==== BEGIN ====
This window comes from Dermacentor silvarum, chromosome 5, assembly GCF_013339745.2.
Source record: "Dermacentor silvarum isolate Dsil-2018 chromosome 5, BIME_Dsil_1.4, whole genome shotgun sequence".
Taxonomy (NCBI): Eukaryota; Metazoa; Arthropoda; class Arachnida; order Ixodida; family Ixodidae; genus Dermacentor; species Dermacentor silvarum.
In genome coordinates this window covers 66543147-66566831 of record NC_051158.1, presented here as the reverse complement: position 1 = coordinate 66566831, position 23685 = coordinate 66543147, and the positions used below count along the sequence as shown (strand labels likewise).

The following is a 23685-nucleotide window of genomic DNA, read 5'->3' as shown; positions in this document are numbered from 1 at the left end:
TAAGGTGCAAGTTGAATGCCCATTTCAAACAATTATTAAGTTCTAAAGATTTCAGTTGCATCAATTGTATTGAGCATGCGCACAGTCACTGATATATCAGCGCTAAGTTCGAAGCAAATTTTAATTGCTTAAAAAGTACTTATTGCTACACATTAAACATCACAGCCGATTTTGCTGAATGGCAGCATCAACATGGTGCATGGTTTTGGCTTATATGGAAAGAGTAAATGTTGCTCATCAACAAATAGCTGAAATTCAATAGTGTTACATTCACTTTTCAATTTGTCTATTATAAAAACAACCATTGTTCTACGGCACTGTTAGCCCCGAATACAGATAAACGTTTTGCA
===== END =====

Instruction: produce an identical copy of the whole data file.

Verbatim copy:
This window comes from Dermacentor silvarum, chromosome 5, assembly GCF_013339745.2.
Source record: "Dermacentor silvarum isolate Dsil-2018 chromosome 5, BIME_Dsil_1.4, whole genome shotgun sequence".
Taxonomy (NCBI): Eukaryota; Metazoa; Arthropoda; class Arachnida; order Ixodida; family Ixodidae; genus Dermacentor; species Dermacentor silvarum.
In genome coordinates this window covers 66543147-66566831 of record NC_051158.1, presented here as the reverse complement: position 1 = coordinate 66566831, position 23685 = coordinate 66543147, and the positions used below count along the sequence as shown (strand labels likewise).

The following is a 23685-nucleotide window of genomic DNA, read 5'->3' as shown; positions in this document are numbered from 1 at the left end:
TAAGGTGCAAGTTGAATGCCCATTTCAAACAATTATTAAGTTCTAAAGATTTCAGTTGCATCAATTGTATTGAGCATGCGCACAGTCACTGATATATCAGCGCTAAGTTCGAAGCAAATTTTAATTGCTTAAAAAGTACTTATTGCTACACATTAAACATCACAGCCGATTTTGCTGAATGGCAGCATCAACATGGTGCATGGTTTTGGCTTATATGGAAAGAGTAAATGTTGCTCATCAACAAATAGCTGAAATTCAATAGTGTTACATTCACTTTTCAATTTGTCTATTATAAAAACAACCATTGTTCTACGGCACTGTTAGCCCCGAATACAGATAAACGTTTTGCA